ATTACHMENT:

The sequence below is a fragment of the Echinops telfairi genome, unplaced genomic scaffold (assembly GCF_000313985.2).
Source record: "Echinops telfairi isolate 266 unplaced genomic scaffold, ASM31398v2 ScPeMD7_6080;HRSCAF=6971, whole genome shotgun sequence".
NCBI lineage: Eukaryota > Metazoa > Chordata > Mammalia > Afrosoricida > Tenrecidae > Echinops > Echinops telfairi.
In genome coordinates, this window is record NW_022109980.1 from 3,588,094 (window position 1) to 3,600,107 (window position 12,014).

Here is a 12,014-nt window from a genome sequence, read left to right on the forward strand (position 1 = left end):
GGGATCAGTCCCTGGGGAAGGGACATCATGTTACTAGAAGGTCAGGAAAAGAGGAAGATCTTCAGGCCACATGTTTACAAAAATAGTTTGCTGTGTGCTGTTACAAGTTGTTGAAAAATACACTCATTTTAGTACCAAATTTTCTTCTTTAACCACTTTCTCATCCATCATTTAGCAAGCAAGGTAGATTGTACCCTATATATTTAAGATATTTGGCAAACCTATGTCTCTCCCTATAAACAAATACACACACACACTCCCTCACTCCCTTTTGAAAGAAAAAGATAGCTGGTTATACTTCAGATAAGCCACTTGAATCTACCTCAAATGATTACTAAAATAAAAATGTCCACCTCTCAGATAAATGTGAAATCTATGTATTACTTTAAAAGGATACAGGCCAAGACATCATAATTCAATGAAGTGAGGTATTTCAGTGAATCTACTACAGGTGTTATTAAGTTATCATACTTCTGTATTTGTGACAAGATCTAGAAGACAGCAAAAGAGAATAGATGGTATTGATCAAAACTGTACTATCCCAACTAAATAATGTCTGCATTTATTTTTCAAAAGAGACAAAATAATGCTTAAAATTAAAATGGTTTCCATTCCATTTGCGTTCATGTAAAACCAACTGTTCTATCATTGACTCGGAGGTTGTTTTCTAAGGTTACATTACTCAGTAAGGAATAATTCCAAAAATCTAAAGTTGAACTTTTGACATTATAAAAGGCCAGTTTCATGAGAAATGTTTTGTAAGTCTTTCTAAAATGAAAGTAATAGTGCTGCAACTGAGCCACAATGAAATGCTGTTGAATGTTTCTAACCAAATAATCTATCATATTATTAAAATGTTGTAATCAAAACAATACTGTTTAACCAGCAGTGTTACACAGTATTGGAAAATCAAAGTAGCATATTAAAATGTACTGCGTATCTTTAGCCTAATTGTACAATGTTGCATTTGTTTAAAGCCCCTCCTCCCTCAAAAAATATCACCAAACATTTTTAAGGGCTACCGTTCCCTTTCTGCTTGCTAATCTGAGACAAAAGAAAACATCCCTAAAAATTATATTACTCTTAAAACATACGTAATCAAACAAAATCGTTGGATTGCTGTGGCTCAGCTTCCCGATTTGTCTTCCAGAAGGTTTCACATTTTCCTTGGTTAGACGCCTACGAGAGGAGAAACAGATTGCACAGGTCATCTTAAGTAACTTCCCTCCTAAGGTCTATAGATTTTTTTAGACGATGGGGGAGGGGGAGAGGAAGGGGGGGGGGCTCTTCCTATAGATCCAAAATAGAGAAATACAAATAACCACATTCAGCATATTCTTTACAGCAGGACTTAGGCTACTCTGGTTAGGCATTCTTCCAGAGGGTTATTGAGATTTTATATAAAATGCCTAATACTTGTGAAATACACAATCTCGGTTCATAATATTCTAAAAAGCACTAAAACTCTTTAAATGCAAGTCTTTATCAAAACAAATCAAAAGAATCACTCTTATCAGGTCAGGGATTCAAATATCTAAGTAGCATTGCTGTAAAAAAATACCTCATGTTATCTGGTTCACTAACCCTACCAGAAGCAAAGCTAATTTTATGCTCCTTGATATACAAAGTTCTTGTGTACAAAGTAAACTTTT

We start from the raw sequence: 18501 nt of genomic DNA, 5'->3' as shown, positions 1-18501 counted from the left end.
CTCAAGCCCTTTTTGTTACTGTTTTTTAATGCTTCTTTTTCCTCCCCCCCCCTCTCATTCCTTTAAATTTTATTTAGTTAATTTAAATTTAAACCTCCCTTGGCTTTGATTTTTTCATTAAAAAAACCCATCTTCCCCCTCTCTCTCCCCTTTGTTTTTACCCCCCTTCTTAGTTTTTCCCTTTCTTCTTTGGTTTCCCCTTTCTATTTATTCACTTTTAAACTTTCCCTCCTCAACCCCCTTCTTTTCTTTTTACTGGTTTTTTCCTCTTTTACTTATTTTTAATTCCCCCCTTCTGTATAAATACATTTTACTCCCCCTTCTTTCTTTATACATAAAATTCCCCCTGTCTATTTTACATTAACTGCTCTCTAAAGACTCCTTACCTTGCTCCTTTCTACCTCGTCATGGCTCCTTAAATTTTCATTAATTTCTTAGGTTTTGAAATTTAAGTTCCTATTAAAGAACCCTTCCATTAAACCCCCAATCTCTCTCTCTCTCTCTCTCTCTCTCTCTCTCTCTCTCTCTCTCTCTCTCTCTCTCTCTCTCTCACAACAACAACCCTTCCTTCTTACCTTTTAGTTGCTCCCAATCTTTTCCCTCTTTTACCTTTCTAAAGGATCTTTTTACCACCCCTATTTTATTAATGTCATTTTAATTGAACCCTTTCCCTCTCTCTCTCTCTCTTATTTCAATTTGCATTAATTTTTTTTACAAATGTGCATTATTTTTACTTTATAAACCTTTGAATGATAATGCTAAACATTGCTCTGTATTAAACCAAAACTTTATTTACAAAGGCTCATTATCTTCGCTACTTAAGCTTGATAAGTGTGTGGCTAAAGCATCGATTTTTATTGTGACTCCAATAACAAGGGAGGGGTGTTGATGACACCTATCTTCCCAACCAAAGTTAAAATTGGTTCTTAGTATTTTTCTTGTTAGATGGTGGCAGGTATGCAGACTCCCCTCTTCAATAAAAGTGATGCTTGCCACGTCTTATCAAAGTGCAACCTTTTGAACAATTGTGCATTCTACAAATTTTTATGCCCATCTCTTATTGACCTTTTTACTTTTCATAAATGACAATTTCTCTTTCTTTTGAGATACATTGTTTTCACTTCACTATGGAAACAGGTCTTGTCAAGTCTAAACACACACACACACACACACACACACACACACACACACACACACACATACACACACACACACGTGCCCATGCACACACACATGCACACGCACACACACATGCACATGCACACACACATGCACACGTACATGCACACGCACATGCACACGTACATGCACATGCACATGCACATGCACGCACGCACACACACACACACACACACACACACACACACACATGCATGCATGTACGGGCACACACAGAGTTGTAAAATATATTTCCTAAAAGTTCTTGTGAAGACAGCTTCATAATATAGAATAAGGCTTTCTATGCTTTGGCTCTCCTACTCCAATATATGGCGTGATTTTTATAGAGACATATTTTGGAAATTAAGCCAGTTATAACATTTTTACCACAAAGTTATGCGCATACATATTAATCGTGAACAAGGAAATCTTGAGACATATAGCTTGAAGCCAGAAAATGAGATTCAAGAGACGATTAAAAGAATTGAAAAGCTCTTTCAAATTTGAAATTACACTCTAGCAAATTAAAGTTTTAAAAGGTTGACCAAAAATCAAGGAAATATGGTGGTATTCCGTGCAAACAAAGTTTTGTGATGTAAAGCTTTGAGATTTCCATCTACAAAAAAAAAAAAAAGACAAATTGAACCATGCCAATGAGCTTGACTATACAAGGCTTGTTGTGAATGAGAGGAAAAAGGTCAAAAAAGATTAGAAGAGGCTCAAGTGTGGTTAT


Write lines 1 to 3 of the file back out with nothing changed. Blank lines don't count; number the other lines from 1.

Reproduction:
The sequence below is a fragment of the Echinops telfairi genome, unplaced genomic scaffold (assembly GCF_000313985.2).
Source record: "Echinops telfairi isolate 266 unplaced genomic scaffold, ASM31398v2 ScPeMD7_6080;HRSCAF=6971, whole genome shotgun sequence".
NCBI lineage: Eukaryota > Metazoa > Chordata > Mammalia > Afrosoricida > Tenrecidae > Echinops > Echinops telfairi.